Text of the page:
Eastern Mediterranean

NATO-led talks continue amid hopes for Turkey and Greece to resolve underlying problems

Daily Sabah – NATO-led technical talks between Turkish and Greek military delegations continued at the sixth meeting Tuesday afternoon at NATO headquarters in Brussels to discuss the Eastern Mediterranean, according to the Turkish Defense Ministry.

Coming after months of disputes over hydrocarbon exploration activities and maritime zones in the region, expectations from the series of meeting are high since these will play a role in the relations of both countries and the stability of the region.

The talks can help resolve the underlying problems between the two allies, the alliance’s top official said Monday. Speaking at an online event about climate change, NATO Secretary-General Jens Stoltenberg responded to a question on tensions in the Eastern Mediterranean between Turkey and Greece.

Stoltenberg said NATO was concerned about the rising tensions between the two NATO members, adding that the alliance had taken initiatives “to bring together two highly valued allies, Greece and Turkey, to let them sit together and see how we can develop what we call military deconfliction mechanisms.”

“This is about how to make sure that ships and planes keep a necessary distance and behave responsibly so that we can prevent and avoid incidents or accidents. And there are always risks with that, when you have so many ships in the same place and around the same territory, as we have seen in the Eastern Mediterranean,” he said.

Warships belonging to the two neighbors collided on Aug. 12 during the standoff in the energy-rich region, and Turkey has since recalled its seismic research vessel, Oruç Reis, to allow for diplomacy. Ankara and Athens have agreed to resume talks over their contested maritime claims.

Stoltenberg also said his recent talks with Greek Prime Minister Kyriakos Mitsotakis and Turkish President Recep Tayyip Erdoğan led to the start of “technical military talks.”

“Hopefully, if we can find a solution, establish these mechanisms, then that can help to support the German-led efforts to facilitate talks on the underlying main problem,” Stoltenberg said.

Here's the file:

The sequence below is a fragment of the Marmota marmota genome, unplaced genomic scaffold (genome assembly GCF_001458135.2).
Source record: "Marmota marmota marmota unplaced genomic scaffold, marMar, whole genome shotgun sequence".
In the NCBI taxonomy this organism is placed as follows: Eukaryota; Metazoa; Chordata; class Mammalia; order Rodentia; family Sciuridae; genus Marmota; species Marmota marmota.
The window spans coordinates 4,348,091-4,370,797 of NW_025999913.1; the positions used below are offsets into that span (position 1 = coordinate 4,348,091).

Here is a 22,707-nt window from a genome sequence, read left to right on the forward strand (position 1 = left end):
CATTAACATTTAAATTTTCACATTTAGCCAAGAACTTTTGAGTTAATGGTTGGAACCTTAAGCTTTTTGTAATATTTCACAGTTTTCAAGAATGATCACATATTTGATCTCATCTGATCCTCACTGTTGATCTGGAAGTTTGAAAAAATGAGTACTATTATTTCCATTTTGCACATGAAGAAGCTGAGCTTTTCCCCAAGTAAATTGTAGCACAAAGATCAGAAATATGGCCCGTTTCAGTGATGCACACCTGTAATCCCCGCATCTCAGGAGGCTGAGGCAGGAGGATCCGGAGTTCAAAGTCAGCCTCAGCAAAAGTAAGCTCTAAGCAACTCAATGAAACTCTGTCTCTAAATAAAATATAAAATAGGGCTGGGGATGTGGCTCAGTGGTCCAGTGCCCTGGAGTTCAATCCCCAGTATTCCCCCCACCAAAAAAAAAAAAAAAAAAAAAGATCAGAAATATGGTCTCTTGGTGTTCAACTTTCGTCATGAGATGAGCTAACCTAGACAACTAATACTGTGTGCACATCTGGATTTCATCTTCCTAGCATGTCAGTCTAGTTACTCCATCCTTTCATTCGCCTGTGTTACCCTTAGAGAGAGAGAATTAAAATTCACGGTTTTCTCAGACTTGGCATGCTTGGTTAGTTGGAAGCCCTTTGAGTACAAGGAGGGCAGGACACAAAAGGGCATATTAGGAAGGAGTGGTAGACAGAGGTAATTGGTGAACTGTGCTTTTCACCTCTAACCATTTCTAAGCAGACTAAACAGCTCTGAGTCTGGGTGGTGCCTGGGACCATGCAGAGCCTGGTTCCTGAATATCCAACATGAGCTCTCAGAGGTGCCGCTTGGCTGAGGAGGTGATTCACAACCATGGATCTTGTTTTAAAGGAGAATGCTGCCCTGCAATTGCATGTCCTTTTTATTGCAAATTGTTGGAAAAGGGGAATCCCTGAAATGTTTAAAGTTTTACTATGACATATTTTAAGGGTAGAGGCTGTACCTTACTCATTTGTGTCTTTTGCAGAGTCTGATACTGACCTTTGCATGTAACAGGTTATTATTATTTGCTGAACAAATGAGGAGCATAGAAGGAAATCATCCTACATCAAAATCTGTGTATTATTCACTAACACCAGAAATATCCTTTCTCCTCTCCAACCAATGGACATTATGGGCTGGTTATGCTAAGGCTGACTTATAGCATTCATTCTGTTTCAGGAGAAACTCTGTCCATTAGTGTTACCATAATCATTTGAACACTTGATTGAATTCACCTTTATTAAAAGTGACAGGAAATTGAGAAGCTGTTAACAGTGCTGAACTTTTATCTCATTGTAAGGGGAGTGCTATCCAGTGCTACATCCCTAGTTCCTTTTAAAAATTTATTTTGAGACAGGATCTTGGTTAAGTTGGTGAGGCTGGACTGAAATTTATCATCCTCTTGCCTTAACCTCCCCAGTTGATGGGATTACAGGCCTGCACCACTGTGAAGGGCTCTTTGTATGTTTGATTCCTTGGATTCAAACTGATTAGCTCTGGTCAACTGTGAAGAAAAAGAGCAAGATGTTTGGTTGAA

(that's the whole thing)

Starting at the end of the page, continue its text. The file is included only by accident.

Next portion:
“So, there is ongoing work here at NATO. Deconfliction is important in itself. It reduces risks and the likelihood of incidents and accidents. And hopefully, it can also support the efforts of Germany to address the underlying main problem,” he added.

The two Mediterranean countries recently agreed to hold exploratory talks. The talks will be the 61st of their kind, to try to come up with fair, sustainable and inclusive solutions to problems in the Eastern Mediterranean, since March 12, 2002.

Such talks continued regularly up until 2016. However, since that date, both due to political conjecture and Athens’ reluctance, there have not been any new rounds.

Turkey has demanded that the host of disagreements it has with Greece be handled as a whole. Those include territorial waters in the Eastern Mediterranean, the continental shelf, the demilitarization of the islands, the legal status of geographical formations, the width of national airspace and search and rescue operations.

Turkey also demands that the topics of the continental shelf and exclusive economic zones (EEZ) should be approached with equitable principles, unlike Greece’s current expansionist approach.

Addressing the U.N. General Assembly (UNGA) Friday, Greek Premier Kyriakos Mitsotakis hailed the forthcoming talks with Ankara as “a step in the right direction.”

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